Building a Kozo

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Weibel
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Building a Kozo

Post by Weibel » Fri Sep 18, 2015 10:48 pm

Straight to the point:

How much would it cost in terms of materials to build a Kozo Shay or Heisler? I have access to a full machine shop that is very well supplied as far as tools. I would like to make it in 7 1/2 inch gauge.

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H&NERY
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Re: Building a Kozo

Post by H&NERY » Sat Sep 19, 2015 7:59 am

That's a tough one to answer, it depends on how much material you have to buy, how good of a scrounger you are, if you are gong to build everything from scratch vs buying some things already manufactured such as safety valves, couplers, or anything else that is available. It could range from a couple hundred dollars to many thousand. I'm not a 7 1/2 inch gauge builder but 3 1/2 inch gauge builder and when you have to start buying material it adds up in a hurry. One area you don't skimp on is the boiler. I don't want to scare you off but that's a hard question to answer. On nice thing about this hobby you can buy what you need as you go.

WJH
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Re: Building a Kozo

Post by WJH » Sat Sep 19, 2015 9:34 am

3/4 to 1.5 is double the size, triple the mass. I'd say triple the price too.

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Greg_Lewis
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Re: Building a Kozo

Post by Greg_Lewis » Sat Sep 19, 2015 10:45 am

While your question may have a completely different motivation, cost is something I frequently have to explain to folks who don't know much about our hobby. Many look at the engine and think it's an expensive pursuit. But I explain that, per hour of enjoyment, it's cheap. If you spend 40 hours machining a $100 casting, that's only $2.50 per hour of fun. Try getting that value anywhere else. (How much is a round of golf, and what do you have to show when it's over?) I spent 50 cents on a piece of flat bar at the local scrap yard. A week later I had main and side rods for my engine, and seven days worth of fun making them. Right now I'm making a piece of lathe tooling from a bit of scrap from under the workbench. So far I've spent two hours on it and all it has cost is the electricity to run the shop lights and lathe motor.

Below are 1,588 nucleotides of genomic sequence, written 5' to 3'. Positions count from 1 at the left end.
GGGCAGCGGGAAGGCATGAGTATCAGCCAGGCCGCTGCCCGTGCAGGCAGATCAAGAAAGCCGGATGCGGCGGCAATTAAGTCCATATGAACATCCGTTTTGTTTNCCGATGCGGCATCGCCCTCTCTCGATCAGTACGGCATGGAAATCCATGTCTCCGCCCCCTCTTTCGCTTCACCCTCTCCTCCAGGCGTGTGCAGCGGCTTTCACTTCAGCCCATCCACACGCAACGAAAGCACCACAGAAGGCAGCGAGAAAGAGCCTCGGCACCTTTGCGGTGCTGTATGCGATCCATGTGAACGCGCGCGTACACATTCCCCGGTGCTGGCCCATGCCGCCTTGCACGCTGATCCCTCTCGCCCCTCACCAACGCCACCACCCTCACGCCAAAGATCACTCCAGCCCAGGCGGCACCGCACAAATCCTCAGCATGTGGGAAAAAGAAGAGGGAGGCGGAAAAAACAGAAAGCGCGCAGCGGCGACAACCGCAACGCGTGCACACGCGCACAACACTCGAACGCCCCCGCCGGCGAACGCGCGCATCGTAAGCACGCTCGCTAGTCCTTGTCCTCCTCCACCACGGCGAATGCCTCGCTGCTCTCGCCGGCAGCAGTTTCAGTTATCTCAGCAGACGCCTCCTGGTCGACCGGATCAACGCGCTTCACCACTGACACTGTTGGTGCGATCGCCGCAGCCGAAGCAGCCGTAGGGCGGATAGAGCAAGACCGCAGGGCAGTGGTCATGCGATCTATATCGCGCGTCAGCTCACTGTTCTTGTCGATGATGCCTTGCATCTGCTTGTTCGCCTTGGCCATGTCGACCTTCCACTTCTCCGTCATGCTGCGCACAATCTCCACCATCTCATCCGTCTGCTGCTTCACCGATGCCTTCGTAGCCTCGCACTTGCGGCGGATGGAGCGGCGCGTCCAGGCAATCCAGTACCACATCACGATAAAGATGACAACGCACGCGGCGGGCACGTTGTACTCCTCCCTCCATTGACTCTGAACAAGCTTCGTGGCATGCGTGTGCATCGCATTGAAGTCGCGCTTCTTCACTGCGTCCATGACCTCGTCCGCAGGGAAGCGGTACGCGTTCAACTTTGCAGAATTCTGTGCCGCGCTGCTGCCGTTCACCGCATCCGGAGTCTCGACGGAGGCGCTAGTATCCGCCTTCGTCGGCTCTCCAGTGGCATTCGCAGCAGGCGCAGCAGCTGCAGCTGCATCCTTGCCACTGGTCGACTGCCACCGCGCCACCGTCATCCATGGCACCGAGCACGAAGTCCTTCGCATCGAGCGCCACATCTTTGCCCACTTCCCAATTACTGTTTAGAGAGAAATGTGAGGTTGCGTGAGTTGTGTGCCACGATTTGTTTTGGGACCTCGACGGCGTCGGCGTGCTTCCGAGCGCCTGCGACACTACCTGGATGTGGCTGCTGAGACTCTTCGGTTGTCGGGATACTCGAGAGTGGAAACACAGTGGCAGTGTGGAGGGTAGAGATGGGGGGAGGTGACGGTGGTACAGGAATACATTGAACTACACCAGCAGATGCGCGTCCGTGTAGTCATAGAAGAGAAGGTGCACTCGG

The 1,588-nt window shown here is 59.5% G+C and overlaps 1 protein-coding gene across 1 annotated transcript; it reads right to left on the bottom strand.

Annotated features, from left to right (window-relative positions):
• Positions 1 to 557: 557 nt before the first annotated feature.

When you consider that most of the cost goes out in dribs and drabs, you really only spend small amounts and then when the budget allows.
Greg Lewis, Prop.
Eyeball Engineering — Home of the dull toolbit.
Our motto: "That looks about right."
Celebrating 30 years of turning perfectly good metal into bits of useless scrap.

ivatt260
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Re: Building a Kozo

Post by ivatt260 » Sat Sep 19, 2015 11:18 am

WJH wrote:3/4 to 1.5 is double the size, triple the mass. I'd say triple the price too.
Rough math:

3-1/2 is 1:16, 1.5 is 1:8

That's twice as long, twice as high, twice as wide. 2 x 2 x 2 = 8.

So, the locomotive will be (approximately) 8 x heavier, with 8x the material in it.

So, my 160 lb (engine + tender weight, dry) 2-8-2 would be 1,280 lb in 1.5" scale, approximately. The locomotive is sitting on top of a bookshelf beside me; if it was in 1.5" scale, it'd be outside under a tarp, rusting! ;-)

John.

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kenrinc
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Re: Building a Kozo

Post by kenrinc » Sat Sep 19, 2015 11:47 am